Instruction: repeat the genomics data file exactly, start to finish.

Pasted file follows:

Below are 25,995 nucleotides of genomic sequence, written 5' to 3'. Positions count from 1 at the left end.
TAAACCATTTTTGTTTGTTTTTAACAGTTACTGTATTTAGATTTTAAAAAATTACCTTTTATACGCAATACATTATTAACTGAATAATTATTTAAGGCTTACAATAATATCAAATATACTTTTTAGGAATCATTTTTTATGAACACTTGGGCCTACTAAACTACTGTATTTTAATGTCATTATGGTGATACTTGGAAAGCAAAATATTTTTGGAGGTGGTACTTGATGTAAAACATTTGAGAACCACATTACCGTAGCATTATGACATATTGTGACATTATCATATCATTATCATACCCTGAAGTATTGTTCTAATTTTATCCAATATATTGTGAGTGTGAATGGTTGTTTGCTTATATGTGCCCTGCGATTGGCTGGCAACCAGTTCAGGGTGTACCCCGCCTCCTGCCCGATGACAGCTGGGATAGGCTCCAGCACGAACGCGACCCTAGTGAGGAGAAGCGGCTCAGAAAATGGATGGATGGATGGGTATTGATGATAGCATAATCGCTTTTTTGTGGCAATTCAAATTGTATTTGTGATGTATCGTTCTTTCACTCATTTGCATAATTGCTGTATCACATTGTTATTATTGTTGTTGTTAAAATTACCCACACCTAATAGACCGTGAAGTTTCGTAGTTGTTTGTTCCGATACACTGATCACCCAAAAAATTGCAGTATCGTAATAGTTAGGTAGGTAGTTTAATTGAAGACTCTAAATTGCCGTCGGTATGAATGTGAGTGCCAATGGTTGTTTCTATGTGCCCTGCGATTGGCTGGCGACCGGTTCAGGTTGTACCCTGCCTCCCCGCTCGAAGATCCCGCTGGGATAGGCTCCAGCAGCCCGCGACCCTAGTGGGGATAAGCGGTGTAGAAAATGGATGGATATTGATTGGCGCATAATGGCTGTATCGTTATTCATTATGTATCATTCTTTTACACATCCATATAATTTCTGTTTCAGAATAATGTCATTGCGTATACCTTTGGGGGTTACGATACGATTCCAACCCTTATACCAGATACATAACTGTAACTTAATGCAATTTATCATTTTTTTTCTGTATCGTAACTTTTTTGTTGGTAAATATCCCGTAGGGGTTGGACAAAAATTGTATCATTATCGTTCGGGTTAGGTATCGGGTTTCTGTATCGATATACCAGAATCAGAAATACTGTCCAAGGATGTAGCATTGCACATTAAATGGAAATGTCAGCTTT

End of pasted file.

Below are 25,995 nucleotides of genomic sequence, written 5' to 3'. Positions count from 1 at the left end.
TAAACCATTTTTGTTTGTTTTTAACAGTTACTGTATTTAGATTTTAAAAAATTACCTTTTATACGCAATACATTATTAACTGAATAATTATTTAAGGCTTACAATAATATCAAATATACTTTTTAGGAATCATTTTTTATGAACACTTGGGCCTACTAAACTACTGTATTTTAATGTCATTATGGTGATACTTGGAAAGCAAAATATTTTTGGAGGTGGTACTTGATGTAAAACATTTGAGAACCACATTACCGTAGCATTATGACATATTGTGACATTATCATATCATTATCATACCCTGAAGTATTGTTCTAATTTTATCCAATATATTGTGAGTGTGAATGGTTGTTTGCTTATATGTGCCCTGCGATTGGCTGGCAACCAGTTCAGGGTGTACCCCGCCTCCTGCCCGATGACAGCTGGGATAGGCTCCAGCACGAACGCGACCCTAGTGAGGAGAAGCGGCTCAGAAAATGGATGGATGGATGGGTATTGATGATAGCATAATCGCTTTTTTGTGGCAATTCAAATTGTATTTGTGATGTATCGTTCTTTCACTCATTTGCATAATTGCTGTATCACATTGTTATTATTGTTGTTGTTAAAATTACCCACACCTAATAGACCGTGAAGTTTCGTAGTTGTTTGTTCCGATACACTGATCACCCAAAAAATTGCAGTATCGTAATAGTTAGGTAGGTAGTTTAATTGAAGACTCTAAATTGCCGTCGGTATGAATGTGAGTGCCAATGGTTGTTTCTATGTGCCCTGCGATTGGCTGGCGACCGGTTCAGGTTGTACCCTGCCTCCCCGCTCGAAGATCCCGCTGGGATAGGCTCCAGCAGCCCGCGACCCTAGTGGGGATAAGCGGTGTAGAAAATGGATGGATATTGATTGGCGCATAATGGCTGTATCGTTATTCATTATGTATCATTCTTTTACACATCCATATAATTTCTGTTTCAGAATAATGTCATTGCGTATACCTTTGGGGGTTACGATACGATTCCAACCCTTATACCAGATACATAACTGTAACTTAATGCAATTTATCATTTTTTTTCTGTATCGTAACTTTTTTGTTGGTAAATATCCCGTAGGGGTTGGACAAAAATTGTATCATTATCGTTCGGGTTAGGTATCGGGTTTCTGTATCGATATACCAGAATCAGAAATACTGTCCAAGGATGTAGCATTGCACATTAAATGGAAATGTCAGCTTT